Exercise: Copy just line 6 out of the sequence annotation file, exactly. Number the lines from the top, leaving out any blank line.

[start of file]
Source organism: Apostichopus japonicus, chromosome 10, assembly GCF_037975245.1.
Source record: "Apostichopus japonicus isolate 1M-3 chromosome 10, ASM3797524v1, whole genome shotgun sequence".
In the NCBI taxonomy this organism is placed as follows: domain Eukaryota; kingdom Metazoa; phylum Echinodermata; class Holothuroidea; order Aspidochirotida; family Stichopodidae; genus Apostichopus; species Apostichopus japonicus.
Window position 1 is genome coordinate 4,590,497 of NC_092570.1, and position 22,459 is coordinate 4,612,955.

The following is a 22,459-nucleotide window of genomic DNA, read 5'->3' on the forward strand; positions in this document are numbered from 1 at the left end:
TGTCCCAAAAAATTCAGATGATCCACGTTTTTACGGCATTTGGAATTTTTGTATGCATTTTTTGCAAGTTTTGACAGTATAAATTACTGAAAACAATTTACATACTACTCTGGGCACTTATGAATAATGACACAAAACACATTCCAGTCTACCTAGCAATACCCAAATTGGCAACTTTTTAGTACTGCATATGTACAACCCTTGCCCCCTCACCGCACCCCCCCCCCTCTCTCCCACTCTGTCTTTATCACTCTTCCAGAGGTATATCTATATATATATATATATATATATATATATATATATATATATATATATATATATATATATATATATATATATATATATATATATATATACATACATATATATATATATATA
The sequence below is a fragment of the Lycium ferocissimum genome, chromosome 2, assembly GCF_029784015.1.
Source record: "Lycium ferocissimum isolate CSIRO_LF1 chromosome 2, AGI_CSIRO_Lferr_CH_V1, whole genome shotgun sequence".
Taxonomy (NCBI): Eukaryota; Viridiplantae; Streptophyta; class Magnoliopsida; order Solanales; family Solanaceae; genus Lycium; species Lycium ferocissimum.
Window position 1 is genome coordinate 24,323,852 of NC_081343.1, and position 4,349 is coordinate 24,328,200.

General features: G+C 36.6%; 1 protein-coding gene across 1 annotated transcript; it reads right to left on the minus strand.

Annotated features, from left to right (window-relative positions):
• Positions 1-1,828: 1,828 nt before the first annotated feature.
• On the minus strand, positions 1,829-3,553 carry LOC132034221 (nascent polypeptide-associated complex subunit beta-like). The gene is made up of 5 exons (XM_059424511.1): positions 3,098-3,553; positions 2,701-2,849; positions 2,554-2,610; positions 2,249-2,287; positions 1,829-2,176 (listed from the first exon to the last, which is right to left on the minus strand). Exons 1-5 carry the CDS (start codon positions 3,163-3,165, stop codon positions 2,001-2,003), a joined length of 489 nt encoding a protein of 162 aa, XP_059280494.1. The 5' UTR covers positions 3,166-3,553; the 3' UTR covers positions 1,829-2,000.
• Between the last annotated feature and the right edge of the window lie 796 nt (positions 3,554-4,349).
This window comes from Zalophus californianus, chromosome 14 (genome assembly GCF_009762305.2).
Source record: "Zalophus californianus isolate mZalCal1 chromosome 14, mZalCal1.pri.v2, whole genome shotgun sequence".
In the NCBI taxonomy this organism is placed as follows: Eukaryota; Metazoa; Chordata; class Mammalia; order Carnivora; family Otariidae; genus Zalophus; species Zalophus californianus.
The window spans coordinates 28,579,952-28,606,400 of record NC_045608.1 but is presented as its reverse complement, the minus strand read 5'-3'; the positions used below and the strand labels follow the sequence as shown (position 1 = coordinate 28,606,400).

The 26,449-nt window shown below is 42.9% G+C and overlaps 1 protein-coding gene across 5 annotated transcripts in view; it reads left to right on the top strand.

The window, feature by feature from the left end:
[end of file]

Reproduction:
TGTCCCAAAAAATTCAGATGATCCACGTTTTTACGGCATTTGGAATTTTTGTATGCATTTTTTGCAAGTTTTGACAGTATAAATTACTGAAAACAATTTACATACTACTCTGGGCACTTATGAATAATGACACAAAACACATTCCAGTCTACCTAGCAATACCCAAATTGGCAACTTTTTAGTACTGCATATGTACAACCCTTGCCCCCTCACCGCACCCCCCCCCCTCTCTCCCACTCTGTCTTTATCACTCTTCCAGAGGTATATCTATATATATATATATATATATATATATATATATATATATATATATATATATATATATATATATATATATATATATATATATATATATACATACATATATATATATATATA